Arab-Camel enactment
Editorial

Arab-Camel enactment

September 22, 2017

In the narrative “The Book of Fables and Folk Stories” by Horace E. Scudder ((1838-1902), an American man of letters, an episode of human generosity resulting in a none-too-comfortable situation is presented. The story concerns an Arab who was resting in his tent on a cold winter night confronts his camel pleading with him with the words “Master, it is very cold outside. Please allow me to put my head inside your tent. Once the Arab, in an act of kindness agreed to the camel’s request, and allowed its further requests to first put its neck inside the tent, then to put his forelegs inside and finally the camel finding itself completely inside the tent, too small for both together. The testing time for the Arab was when the camel asked its master to leave the tent so that he could be more comfortable, where upon the Arab saw to it that his ungrateful guest was shown the exit from the tent. The prompting for recounting the above story may be attributed to the now-subdued voices raised in Bengaluru against the virtual death of the time-honoured culture of the residents of the metropolis and spoken Kannada getting relegated by the lingo of the masses come to the city from elsewhere.

Pages of history are replete with events that have taken place in many regions across the world over the past several centuries in which explorers of territories hosting various tribes later turned themselves into colonialists, often decimating the local residents with brutality. Mercifully, assault on local culture of Bengaluru, and also Mysuru, has been done peacefully, although surreptitiously.

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The city of Bengaluru, established in 1537 by Kempe Gowda (1510-1570), considered to be its founder, has a relatively shorter history compared to Mysuru, the then capital of Kingdom of Mysore since 1399. While the two cities are currently the topmost populous and the third most populous cities of the State respectively qualify to be described as demographically cosmopolitan in our times, the change over in their societal structure may not find favour among some sections of the residents, particularly the old-timers who are living witness to the time-honoured culture that was intact during their younger days. Although the outlook of love for one’s tongue need not amount to dislike for other tongues, the reported steeply reducing number of Bengaluru’s residents communicating in Kannada has not gone down well with Kannadigas, with a similar scenario in Mysuru also.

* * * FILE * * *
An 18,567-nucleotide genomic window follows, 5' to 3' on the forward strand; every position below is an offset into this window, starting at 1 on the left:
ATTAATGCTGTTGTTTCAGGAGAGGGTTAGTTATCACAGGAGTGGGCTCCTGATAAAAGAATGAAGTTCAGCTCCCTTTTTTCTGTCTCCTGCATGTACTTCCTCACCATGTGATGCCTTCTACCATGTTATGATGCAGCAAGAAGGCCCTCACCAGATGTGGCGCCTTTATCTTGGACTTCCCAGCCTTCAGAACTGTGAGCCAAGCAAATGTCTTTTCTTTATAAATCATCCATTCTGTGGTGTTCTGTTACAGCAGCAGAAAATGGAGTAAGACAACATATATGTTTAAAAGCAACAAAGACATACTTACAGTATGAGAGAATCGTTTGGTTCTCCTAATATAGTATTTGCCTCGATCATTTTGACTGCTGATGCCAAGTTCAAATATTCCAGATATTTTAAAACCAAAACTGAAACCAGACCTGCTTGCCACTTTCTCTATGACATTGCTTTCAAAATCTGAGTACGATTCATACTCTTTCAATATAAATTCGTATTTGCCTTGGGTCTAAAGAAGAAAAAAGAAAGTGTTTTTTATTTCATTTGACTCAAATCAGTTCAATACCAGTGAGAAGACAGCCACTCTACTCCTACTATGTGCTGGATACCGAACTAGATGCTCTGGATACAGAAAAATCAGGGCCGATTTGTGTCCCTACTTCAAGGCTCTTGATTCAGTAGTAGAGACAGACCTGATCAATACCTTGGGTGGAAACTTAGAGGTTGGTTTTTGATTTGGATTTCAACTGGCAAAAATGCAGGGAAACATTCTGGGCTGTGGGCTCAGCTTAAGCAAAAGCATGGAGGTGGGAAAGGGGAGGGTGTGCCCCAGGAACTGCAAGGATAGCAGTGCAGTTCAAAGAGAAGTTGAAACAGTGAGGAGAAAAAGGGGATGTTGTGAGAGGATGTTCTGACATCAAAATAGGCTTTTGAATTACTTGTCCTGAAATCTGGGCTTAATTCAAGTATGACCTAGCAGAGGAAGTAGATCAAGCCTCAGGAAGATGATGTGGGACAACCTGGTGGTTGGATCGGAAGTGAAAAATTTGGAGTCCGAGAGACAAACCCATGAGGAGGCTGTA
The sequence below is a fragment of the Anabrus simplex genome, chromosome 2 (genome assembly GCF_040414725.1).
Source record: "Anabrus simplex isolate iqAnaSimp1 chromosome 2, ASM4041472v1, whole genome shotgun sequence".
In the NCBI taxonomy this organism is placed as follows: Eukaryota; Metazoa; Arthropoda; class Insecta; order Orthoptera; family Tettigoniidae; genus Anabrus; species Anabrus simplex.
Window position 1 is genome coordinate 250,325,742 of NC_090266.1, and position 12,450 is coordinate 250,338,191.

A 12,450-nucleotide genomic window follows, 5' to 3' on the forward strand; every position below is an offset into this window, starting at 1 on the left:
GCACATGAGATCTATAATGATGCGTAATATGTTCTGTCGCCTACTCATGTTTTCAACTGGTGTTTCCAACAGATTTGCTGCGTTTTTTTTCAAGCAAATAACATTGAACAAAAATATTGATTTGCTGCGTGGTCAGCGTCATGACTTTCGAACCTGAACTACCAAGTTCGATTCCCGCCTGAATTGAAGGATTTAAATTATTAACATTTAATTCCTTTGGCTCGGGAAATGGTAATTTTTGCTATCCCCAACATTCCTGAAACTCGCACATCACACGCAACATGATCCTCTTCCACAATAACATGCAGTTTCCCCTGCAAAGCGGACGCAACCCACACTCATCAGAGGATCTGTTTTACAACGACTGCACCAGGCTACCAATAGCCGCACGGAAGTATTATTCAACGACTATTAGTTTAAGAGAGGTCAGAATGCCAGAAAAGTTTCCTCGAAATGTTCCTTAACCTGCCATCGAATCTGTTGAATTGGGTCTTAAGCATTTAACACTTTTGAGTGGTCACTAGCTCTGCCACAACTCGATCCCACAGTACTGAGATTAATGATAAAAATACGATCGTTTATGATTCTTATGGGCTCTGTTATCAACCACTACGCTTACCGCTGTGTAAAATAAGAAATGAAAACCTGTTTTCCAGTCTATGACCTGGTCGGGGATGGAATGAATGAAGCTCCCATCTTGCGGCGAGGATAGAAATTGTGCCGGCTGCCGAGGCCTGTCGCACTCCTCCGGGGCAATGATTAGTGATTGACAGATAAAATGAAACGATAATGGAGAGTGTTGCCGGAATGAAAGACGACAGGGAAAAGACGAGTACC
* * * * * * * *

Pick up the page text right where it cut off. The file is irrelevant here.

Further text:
The makeover of any territory from one-tongue-one-culture space into a cosmopolitan territory Mumbai serving as an important example, has many ramifications other than hurting the status of its lingo. The sections of society which don’t adapt to the change, particularly increased pace of life and loss of traditional trades for livelihood, represent the Arab in the story of Scudder, with the difference that the camels that have made Karnataka’s cities call the shots.

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